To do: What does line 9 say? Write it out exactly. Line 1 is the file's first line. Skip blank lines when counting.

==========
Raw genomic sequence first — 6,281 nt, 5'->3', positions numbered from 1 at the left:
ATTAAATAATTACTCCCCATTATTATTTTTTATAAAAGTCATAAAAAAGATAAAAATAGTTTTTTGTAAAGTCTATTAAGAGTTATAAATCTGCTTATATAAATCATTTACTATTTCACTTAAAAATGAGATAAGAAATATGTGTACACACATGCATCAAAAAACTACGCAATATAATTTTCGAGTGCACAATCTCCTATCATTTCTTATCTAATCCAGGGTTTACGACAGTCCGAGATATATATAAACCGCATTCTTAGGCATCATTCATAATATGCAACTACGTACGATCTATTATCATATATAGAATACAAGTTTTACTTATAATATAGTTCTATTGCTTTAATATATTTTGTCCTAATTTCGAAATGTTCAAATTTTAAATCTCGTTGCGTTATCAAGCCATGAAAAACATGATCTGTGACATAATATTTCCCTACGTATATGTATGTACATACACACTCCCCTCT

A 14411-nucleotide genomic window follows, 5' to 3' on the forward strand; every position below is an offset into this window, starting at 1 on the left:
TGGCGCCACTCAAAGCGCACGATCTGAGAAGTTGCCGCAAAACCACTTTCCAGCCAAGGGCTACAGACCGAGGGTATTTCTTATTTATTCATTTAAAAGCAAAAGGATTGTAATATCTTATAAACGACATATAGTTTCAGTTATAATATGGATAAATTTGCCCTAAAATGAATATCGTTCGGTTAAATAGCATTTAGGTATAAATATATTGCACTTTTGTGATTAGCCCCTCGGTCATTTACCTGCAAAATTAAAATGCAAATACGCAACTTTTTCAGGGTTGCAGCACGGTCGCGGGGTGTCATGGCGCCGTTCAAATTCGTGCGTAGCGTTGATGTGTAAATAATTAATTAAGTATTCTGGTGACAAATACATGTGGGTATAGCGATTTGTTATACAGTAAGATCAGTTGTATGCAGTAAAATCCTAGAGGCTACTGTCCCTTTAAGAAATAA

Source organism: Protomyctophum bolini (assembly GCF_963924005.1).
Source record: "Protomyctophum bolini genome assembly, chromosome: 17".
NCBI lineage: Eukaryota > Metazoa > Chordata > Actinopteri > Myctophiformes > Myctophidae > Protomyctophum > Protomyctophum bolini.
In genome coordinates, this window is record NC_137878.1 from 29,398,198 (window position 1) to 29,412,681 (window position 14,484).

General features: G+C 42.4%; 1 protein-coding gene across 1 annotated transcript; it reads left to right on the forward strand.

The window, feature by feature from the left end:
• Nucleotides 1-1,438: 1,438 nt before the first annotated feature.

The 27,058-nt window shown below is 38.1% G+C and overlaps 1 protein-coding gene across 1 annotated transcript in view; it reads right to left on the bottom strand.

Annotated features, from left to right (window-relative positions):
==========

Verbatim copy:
General features: G+C 42.4%; 1 protein-coding gene across 1 annotated transcript; it reads left to right on the forward strand.